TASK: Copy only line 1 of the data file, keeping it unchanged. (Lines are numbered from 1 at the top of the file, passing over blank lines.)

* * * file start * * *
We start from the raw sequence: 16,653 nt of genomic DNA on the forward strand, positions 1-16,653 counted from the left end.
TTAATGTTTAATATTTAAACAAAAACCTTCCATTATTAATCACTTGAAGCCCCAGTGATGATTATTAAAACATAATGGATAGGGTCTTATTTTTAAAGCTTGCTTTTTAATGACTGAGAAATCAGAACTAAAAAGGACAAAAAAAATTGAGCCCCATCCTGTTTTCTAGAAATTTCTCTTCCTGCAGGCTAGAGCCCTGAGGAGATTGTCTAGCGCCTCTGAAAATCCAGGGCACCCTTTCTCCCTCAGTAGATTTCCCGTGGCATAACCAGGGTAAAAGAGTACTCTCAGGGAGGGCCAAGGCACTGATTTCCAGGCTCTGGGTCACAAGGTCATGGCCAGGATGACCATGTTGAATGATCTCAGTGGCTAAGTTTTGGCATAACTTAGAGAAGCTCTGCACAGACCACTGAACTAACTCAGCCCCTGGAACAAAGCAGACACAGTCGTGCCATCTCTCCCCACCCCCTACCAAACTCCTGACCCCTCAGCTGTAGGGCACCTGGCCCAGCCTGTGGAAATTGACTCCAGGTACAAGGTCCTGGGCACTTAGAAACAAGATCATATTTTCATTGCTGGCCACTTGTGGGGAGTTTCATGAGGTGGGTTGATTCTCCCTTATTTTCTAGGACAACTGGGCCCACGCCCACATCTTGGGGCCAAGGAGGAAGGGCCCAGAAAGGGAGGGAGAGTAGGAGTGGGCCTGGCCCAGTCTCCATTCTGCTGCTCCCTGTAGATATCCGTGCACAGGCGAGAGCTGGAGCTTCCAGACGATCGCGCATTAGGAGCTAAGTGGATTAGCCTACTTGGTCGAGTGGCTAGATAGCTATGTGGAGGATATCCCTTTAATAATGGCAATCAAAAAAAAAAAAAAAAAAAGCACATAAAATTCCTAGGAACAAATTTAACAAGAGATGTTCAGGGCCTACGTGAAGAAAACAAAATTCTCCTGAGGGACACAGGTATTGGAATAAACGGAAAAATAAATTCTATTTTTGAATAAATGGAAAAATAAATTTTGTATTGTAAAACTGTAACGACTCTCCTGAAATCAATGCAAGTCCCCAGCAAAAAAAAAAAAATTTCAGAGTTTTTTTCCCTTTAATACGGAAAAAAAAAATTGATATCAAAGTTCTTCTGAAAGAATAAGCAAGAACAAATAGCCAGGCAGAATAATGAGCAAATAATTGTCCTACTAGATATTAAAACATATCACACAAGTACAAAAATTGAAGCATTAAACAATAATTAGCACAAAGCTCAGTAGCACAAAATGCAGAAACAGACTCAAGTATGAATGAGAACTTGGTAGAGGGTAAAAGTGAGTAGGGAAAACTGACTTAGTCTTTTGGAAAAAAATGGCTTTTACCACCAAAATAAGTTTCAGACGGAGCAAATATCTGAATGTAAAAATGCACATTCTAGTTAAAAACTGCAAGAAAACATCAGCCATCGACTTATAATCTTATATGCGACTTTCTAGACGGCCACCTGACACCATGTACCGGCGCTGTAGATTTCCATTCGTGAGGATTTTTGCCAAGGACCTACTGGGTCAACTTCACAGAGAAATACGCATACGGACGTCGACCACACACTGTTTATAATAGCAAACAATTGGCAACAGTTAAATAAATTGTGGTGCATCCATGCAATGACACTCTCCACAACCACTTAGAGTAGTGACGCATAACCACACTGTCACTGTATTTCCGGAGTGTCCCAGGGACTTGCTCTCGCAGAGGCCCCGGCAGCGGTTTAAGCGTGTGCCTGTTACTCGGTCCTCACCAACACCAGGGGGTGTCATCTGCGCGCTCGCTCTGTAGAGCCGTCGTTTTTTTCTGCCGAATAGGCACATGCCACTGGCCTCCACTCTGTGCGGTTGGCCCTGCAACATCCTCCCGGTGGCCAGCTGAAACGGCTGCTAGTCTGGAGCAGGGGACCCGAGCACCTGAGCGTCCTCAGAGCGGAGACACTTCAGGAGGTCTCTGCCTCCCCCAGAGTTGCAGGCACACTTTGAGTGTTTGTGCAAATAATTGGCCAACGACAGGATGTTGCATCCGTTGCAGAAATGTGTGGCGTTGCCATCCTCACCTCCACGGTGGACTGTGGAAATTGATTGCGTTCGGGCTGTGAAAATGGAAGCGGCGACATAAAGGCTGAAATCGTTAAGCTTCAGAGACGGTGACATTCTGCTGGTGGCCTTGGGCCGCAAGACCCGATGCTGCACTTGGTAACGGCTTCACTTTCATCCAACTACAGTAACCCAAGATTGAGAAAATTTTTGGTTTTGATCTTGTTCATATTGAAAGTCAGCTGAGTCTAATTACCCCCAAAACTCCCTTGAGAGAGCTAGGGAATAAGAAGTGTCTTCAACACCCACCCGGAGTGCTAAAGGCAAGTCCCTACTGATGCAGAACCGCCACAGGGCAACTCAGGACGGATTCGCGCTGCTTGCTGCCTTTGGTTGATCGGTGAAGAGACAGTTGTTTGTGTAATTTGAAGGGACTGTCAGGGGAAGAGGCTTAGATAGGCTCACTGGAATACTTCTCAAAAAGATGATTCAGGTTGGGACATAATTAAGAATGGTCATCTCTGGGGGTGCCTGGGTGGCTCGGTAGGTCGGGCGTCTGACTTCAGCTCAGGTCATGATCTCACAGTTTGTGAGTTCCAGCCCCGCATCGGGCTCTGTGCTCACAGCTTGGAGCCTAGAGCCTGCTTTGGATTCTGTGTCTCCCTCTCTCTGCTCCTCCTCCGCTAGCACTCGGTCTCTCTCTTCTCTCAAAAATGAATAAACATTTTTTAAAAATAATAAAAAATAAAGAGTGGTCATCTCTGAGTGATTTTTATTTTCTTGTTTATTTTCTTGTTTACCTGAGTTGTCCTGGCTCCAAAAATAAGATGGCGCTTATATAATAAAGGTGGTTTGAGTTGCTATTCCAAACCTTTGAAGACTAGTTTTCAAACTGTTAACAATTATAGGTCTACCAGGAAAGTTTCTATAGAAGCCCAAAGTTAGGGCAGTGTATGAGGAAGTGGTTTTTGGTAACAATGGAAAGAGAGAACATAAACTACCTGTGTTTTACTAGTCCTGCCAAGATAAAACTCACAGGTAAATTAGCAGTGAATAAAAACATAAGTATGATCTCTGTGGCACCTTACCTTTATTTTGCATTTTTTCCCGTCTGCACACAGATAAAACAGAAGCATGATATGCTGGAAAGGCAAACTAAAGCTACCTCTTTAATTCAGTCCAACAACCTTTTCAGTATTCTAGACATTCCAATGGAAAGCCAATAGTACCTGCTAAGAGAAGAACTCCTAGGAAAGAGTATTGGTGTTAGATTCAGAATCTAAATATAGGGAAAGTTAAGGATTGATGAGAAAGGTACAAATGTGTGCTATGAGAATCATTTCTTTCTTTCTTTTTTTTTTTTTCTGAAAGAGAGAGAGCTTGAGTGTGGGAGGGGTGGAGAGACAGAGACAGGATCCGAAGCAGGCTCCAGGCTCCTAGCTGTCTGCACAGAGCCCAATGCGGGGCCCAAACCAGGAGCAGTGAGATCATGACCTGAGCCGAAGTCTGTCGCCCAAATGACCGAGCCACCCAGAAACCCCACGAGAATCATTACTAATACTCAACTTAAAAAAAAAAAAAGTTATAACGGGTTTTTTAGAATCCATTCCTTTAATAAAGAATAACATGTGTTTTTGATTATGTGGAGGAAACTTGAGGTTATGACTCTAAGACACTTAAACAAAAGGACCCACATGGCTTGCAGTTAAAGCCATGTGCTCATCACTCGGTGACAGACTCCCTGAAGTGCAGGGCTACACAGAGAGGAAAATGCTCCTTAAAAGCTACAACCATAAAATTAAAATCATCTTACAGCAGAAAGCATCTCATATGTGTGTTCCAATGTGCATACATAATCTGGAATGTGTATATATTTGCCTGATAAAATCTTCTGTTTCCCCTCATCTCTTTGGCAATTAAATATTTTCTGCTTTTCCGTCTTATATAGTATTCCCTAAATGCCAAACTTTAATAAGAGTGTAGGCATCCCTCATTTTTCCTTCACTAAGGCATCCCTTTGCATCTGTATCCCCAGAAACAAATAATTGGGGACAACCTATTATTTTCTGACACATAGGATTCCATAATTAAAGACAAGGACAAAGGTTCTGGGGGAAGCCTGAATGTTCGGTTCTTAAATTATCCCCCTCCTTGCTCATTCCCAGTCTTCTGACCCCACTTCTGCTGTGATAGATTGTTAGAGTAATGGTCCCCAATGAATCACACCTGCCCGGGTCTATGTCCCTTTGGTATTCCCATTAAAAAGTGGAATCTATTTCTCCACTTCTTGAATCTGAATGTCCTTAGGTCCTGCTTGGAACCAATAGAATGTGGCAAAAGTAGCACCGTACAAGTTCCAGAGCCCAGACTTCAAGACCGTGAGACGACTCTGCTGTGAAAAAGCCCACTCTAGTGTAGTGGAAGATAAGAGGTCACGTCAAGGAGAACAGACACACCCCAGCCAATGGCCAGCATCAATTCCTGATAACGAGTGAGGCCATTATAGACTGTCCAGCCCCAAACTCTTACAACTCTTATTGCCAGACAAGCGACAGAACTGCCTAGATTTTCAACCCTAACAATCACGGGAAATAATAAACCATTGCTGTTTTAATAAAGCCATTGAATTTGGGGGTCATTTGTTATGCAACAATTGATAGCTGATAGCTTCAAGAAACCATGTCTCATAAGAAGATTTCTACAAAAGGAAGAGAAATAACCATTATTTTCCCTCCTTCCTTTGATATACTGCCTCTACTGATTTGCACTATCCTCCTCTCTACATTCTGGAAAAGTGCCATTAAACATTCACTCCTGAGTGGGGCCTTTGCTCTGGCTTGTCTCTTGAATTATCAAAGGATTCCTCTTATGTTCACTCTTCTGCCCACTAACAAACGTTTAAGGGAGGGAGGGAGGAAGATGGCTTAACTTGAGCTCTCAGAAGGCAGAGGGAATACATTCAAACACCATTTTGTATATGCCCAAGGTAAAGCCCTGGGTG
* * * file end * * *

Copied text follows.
We start from the raw sequence: 16,653 nt of genomic DNA on the forward strand, positions 1-16,653 counted from the left end.